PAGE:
Get your finances in order. Lenders are now taking a closer look at debt-to-income ratio (percentage of monthly income that goes toward debt payments) and housing-to-income ratio (percentage of monthly income that goes toward housing payments). In general, responsible lenders follow the 28/36 percent rule – no more than 28 percent of your monthly income should go to housing costs, and no more than 36 percent of your monthly income should go to debt (including auto loans, credit cards and other loans). Clean up your credit report. Your credit score is critical to a mortgage application. The higher your score, the more likely you can qualify for a mortgage and obtain favorable terms (a lower down payment and lower monthly payments). By law, you can request one free credit report per year through one of the three major credit bureaus, Experian, Equifax and TransUnion. You should request your report to review your score and correct any mistakes well before you apply for a mortgage. Don’t apply for credit. Keep in mind that a mortgage lender is determining your ability to pay back a mortgage up until the minute you sign the mortgage papers. In general, it’s not a good idea to take on more debt such as an auto loan or a new credit card within a year of buying a home. First-year expenses. First-time homebuyers can be so focused on trying to put together a down payment that they sometimes forget about the expenses that go into setting up a household. You should consider putting away an additional $5,000 to $10,000 for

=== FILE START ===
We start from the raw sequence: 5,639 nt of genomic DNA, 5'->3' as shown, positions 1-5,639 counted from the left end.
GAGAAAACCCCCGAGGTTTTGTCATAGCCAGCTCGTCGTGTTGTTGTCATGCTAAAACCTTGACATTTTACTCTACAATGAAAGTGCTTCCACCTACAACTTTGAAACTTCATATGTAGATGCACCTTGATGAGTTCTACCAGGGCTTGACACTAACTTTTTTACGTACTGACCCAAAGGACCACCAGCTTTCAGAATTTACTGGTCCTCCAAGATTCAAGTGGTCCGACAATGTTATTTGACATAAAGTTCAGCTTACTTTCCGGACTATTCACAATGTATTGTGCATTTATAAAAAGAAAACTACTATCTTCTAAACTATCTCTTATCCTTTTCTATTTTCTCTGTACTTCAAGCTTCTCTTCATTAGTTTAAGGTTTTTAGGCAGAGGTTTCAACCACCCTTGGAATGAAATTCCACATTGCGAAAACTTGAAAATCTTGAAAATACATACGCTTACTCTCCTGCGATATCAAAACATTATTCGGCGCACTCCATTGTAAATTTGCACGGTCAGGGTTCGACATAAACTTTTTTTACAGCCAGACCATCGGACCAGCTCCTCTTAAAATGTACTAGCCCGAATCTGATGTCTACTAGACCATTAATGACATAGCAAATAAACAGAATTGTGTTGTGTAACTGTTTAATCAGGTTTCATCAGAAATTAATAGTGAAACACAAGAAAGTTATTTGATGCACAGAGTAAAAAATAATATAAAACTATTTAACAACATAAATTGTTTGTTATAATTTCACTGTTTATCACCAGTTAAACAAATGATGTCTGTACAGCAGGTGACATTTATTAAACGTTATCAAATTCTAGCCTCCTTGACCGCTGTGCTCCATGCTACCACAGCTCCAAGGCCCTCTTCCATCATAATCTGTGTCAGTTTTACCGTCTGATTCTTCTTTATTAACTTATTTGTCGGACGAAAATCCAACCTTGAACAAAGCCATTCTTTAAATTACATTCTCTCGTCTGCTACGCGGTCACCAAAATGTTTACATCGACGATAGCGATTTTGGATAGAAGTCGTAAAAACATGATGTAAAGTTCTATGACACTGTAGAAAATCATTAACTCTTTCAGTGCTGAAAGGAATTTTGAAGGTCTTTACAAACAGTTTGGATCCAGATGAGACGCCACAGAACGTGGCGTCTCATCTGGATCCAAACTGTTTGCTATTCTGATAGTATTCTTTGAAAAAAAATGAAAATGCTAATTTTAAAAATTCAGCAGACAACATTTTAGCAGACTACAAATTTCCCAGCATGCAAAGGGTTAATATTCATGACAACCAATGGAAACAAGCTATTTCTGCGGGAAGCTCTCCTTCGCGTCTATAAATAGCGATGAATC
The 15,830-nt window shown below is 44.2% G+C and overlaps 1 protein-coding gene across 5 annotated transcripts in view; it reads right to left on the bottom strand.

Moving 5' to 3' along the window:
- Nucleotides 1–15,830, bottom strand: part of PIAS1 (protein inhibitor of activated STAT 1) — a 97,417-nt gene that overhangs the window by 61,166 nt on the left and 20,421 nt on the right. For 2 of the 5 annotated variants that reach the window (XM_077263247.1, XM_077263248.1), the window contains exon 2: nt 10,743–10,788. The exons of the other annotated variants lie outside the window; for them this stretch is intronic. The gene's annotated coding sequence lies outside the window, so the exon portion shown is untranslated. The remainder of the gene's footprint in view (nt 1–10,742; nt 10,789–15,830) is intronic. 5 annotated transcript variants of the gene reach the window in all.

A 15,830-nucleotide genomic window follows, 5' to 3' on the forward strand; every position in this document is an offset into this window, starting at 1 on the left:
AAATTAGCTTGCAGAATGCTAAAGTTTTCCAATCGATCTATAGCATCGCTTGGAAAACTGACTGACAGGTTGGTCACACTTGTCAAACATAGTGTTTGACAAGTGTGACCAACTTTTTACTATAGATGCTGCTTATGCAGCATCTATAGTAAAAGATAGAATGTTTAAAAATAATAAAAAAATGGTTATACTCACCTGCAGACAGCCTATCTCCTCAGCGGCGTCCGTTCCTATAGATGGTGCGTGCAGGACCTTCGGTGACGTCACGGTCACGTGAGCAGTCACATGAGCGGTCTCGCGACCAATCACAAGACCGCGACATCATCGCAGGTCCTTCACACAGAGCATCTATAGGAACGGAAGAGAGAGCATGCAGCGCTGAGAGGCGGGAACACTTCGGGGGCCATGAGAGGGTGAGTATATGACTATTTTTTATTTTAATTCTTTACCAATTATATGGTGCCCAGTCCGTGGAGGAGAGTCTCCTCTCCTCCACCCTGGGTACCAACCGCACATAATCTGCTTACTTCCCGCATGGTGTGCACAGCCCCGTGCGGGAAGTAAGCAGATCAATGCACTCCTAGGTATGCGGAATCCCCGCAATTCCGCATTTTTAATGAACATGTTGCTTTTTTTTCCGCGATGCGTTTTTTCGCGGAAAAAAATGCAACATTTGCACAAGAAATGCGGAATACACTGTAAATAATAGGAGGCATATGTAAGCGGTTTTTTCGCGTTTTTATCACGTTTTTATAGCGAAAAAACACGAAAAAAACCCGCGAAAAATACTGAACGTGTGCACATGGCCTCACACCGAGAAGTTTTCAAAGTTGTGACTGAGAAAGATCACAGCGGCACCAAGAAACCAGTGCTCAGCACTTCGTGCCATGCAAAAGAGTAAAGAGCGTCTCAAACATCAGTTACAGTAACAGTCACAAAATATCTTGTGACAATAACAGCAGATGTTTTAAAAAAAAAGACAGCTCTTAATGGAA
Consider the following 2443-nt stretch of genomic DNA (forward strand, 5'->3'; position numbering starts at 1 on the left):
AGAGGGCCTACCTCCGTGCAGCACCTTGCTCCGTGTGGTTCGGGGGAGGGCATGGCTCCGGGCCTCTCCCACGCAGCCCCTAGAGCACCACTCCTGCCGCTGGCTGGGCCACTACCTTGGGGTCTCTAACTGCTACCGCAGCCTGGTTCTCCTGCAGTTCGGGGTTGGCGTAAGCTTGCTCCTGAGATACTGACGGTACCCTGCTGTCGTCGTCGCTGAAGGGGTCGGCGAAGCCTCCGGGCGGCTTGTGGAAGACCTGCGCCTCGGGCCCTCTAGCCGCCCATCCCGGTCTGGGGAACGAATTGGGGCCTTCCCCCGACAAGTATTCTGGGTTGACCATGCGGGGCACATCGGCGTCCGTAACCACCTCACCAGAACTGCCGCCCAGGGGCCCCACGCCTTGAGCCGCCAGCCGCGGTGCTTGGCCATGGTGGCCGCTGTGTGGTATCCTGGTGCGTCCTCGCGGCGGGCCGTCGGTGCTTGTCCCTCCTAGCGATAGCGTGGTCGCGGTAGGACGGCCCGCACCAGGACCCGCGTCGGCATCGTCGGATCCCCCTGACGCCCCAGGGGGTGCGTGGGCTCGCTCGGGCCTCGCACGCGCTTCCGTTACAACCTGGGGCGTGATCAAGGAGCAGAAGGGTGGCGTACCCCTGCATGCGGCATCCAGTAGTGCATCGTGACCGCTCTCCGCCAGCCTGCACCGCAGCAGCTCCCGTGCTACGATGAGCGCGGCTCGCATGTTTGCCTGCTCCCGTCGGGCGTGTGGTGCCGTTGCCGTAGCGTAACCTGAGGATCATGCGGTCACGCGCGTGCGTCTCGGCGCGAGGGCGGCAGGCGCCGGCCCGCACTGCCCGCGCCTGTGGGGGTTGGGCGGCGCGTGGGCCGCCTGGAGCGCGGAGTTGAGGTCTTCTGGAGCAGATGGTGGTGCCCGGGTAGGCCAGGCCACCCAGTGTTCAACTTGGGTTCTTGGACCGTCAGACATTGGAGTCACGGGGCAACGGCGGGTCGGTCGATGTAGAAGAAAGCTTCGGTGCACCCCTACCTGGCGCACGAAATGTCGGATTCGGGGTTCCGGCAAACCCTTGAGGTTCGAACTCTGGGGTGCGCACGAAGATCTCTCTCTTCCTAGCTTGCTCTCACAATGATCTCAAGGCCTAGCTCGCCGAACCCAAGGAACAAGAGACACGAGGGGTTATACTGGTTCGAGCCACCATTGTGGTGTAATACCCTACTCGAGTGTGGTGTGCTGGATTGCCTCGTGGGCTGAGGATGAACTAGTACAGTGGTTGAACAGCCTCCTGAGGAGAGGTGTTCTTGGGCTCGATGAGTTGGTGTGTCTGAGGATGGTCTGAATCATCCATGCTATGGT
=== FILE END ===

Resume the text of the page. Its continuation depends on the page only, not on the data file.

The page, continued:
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expenses such as a lawnmower, furniture and basic decorating, and for potential repairs involving your furnace, air conditioning, water heater and other appliances. Shop around. It’s important to shop around to get the best home possible for your dollar. And likewise, it’s critical to shop around for a mortgage too. Get at least three to four proposals from different mortgage lenders before deciding on the best offer. Don’t expect your dream home. Many first-time homebuyers purchase what’s called a “starter” home or a “fixer-upper.” While these are often relatively small and need some repairs, they’re also an opportunity to enter the real estate market and build sweat equity. To spot a starter home, look for one that needs some love and attention in a neighborhood with houses that are well maintained or being remodeled.